After the second impact, all that remains of Japan is Tokyo-3, a city that’s being attacked by giant creatures that seek to eradicate the human kind, called Angels. Last hope for survival rests with a government agency and its gigantic Evangelion fighting artillery, a human-mechanical hybrid designed by Shinji’s distant father, Gendou. Before I continue I should note that I last saw the series about five years ago and haven’t retained much in the way of exact plot recollection. What I do know, is rather than a straight remake, Evangelion 1.0: You Are (Not) Alone, is an expanded retelling of the opening to a story that began as a 1995 TV series and was concluded by mastermind Hideaki Anno in the 1997 feature Neon Genesis Evangelion: The End of Evangelion. When you’re dealing with a classic anime series that has been around for many many years, you can expect confusing plot jumps like this.
The art in this film is probably not what you are used too from earlier episodes. Tech package is geared up with the latest CGI software without betraying the sharp lines and simple facial expressions of the original material. The character designs are the same, streamlined and tweaked a bit, but when it comes to the layout, placement and style of the film, it’s like watching a glossier version of what came out back in 1995. Of course, they are condensing six episodes, about 120 minutes, down to a 90 minute runtime so things are cut. But they deal with it well enough.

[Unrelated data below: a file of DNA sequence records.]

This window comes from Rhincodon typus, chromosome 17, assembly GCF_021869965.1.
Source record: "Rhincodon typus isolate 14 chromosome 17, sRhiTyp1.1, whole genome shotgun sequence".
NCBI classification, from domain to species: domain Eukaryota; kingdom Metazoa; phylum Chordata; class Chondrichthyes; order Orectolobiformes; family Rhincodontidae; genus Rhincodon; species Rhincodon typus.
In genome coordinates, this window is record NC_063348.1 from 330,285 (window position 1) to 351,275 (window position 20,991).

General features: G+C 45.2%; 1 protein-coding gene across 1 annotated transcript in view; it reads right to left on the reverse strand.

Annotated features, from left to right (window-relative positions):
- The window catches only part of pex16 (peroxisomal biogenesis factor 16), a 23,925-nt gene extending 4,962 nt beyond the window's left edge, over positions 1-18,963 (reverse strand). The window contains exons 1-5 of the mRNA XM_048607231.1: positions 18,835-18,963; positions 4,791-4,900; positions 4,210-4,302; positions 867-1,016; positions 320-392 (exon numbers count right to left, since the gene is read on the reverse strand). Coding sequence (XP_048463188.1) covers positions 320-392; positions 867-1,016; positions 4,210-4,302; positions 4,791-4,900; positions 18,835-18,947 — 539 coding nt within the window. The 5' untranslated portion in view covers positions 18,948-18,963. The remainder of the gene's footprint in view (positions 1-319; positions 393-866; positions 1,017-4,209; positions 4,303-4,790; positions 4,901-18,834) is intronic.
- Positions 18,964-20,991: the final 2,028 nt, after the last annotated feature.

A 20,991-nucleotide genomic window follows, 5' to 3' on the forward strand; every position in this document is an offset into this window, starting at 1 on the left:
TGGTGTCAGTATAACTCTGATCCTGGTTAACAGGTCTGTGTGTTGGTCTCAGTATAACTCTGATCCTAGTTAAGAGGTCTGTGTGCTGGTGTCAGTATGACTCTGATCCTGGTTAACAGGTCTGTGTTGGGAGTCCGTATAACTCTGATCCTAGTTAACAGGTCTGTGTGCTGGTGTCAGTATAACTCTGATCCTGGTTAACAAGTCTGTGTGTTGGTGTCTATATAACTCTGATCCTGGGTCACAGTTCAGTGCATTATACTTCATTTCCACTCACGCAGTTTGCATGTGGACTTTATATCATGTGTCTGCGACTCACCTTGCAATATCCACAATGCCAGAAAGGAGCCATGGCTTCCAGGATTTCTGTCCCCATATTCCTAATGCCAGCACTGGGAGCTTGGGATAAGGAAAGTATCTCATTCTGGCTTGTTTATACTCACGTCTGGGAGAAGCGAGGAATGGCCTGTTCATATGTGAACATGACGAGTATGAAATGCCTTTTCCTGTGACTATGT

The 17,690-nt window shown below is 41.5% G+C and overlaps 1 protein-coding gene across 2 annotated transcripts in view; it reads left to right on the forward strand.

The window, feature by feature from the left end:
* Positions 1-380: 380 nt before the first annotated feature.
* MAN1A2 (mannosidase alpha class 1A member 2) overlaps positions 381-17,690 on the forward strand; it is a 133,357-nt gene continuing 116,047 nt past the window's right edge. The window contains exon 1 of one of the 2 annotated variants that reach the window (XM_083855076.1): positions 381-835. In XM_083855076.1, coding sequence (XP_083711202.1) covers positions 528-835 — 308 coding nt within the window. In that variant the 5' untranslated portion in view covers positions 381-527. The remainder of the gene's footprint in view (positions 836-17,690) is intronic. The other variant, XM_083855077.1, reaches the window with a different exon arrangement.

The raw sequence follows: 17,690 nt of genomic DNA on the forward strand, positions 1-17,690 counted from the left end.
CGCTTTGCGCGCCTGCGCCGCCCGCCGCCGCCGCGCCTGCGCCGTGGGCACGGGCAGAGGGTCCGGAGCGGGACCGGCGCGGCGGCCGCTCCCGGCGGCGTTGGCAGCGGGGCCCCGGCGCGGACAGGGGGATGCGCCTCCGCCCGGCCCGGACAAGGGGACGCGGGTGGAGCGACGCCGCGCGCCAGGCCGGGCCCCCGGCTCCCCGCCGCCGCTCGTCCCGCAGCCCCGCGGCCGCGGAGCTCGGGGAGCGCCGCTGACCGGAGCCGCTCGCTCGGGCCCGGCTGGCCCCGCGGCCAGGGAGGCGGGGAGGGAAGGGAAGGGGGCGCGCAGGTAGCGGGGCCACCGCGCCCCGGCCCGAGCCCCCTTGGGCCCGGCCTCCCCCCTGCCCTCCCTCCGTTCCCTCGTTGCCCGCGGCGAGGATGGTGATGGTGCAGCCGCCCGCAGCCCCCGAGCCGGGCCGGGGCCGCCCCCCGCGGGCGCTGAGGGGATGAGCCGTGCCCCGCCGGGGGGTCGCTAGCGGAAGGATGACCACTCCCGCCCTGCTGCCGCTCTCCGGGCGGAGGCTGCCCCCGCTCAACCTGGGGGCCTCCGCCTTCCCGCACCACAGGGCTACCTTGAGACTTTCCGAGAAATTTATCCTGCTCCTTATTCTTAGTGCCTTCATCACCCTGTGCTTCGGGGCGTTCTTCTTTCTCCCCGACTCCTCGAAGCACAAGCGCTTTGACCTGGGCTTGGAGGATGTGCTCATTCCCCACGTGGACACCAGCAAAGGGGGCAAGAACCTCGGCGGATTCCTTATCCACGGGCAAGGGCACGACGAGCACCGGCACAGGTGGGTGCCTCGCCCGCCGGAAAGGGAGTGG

Allow me to explain that last part, Rebuild 1 is basically a retelling of the first 6 or so episodes from Neon Genesis Evangelion. In a real rarity, the Evangelion TV series is being “remade” into four new movies, the first of which is entitled “You Are (Not) Alone”. Once you get past the dubbing and shotty backstory given, you begin to really think this movie is is really quite predictable and inane. I felt this flick lacked basic plot development to form a basis for what is to come in future films. While the storyline basically follows that of its sister anime it has been completely remade. For instance, there have now been a few changes in design as well, EVA Unit 1 has had a slight rehash with a few armor additions and some new weaponry.
I can’t really talk about the film without talking about the series because… well… It’s a reboot, one that stays fairly close to the story of the original. Then again, if you aren’t familiar to this series I won’t be able to catch you up to speed in the limited amount of space in my reviews. This is not to say that it’s not a good movie. It’s just that like I said, it’s like watching the series again. The music, composed by Shiro Sagisu follows the ways of the story and visuals in regards to the original anime. It sounds familiar, though outright different. Despite the quality of this film, You Are (Not) Alone is only held down because of the reasons why it was created. Many fans might look at this and see only money, or others might say that the original series never needed to be made. Frankly, I like to look at it like another take on the Evangelion universe, expanding on ideas that were not touched on in the original series.